Engaging Volunteers: A Management Priority 31

A CEO’s Modus Operandi 33

Attitude and Temperament 35

Overcoming Economic Bad News and Psychological Resistance 37

To Ask: Popping the Question 38

Qualities of Excellent Fundraisers 41

Ready, Set, Ask 42


Asking, Face to Face 43

Appointment Secured: Now What? 45

Please and Thank You 46

Donor Recognition: Here to Stay 47

Merit Matters: The Formal Written Request 48

The Lure of the Challenge Grant 49

The Generational Divide 50

Confessions of a CEO 52

The Written Proposal: A Prizewinning Example 54

Obstacles to Overcome 61

Individual Donor Checklist: Some Vital Questions 62


The Institutional Donor: Corporations and Foundations 65

The Corporation and the Small Business 66

The Parlance of Corporate Aid 67

Corporate Support Magnified 69

Small Business, Large Impact 70

The Corporation: Pathway to Affluent Donors 71

Winning Business Support 72

The Lincoln Center Experience 76

Take a Walk, Read Widely 80

The Foundation 81


Technique: Special Events and Direct Mail 85

Special Events 86

Direct Mail Fundraising 94


Tough Questions: Candid Answers 99

Emerging Nonprofits: Newer, Smaller 100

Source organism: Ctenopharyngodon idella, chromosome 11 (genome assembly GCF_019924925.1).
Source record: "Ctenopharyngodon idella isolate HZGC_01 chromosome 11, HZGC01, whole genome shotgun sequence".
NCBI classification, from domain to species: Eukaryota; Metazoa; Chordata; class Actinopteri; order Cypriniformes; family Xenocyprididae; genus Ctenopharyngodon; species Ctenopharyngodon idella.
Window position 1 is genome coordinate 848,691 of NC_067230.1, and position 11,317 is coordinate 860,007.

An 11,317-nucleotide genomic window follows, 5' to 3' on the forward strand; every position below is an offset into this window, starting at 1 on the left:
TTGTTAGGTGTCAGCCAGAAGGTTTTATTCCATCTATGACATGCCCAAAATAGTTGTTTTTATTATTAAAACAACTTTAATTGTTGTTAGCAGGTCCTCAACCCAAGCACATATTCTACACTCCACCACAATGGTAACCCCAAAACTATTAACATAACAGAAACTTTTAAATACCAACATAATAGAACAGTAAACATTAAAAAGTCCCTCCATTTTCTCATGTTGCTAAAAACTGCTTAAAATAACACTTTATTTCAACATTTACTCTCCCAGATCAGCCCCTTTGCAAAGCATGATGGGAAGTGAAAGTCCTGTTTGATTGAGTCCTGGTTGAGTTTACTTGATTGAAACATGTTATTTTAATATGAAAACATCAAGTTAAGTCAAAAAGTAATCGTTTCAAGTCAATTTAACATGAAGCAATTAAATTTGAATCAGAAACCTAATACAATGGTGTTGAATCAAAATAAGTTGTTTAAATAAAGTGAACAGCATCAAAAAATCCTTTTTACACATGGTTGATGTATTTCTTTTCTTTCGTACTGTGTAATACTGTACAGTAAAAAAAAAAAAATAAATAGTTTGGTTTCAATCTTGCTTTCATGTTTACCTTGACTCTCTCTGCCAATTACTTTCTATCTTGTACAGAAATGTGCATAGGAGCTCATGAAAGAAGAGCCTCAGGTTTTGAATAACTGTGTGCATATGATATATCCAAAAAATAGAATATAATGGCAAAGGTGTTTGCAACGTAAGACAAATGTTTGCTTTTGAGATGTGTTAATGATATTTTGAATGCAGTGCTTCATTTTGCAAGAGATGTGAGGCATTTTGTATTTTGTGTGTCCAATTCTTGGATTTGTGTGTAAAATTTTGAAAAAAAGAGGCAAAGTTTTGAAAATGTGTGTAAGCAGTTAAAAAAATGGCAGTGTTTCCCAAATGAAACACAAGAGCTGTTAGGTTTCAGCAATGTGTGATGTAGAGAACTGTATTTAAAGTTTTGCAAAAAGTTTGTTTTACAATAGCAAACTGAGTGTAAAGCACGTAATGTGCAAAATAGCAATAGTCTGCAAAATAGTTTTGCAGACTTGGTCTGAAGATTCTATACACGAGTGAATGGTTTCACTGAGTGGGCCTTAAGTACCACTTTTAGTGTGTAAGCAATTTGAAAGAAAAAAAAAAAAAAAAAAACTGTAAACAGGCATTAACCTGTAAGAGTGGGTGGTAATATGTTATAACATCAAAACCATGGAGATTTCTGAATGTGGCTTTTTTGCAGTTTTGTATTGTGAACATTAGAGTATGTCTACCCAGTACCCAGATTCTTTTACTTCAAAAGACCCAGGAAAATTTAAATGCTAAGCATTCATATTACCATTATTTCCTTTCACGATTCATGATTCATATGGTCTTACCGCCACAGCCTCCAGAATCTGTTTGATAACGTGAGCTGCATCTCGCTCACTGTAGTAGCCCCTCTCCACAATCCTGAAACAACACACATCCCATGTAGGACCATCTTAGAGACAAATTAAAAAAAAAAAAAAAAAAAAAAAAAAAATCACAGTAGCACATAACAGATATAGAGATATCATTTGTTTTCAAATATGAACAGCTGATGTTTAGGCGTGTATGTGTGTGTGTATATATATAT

The Philanthropic Postmortem: Critiquing Performance 102

Fundraising In Stormy Weather 104

Fundraising: Who Is in Charge and When 106

Fundraising Myths and Realities 108

A CEO’s Two Friends: The Watch and the List 111

Four Hall of Fame Fundraisers: My Nominees 113

Donations that Can Cost Too Much 118


A Passport to Successful Fundraising: Lessons of a Lifetime 121

1. Diversify Funding Sources 122

2. Diversify Funding Methods 122

3. It’s the Board of Directors, Stupid 122

4. Advice and Money: The Relationship 123

5. Fundraising: Anytime, Anywhere, Any Season 123

6. The Solicitor’s Magic Words 123

7. The Right Way to Ask 123

8. Shoe Leather Trumps Mail 124

9. No Is Not an Answer 124

10. Baseball, Not a College Exam 124

11. Fundraising as Apple Pie 124

12. Fundraising Is a Team Effort 125

13. Practice, Practice 125

14. Philanthropy Is Biography 125

15. Speed and Agility Matter 125

16. The Corporate/Nonprofit Meeting Place 126

17. The School of Hard Knocks 126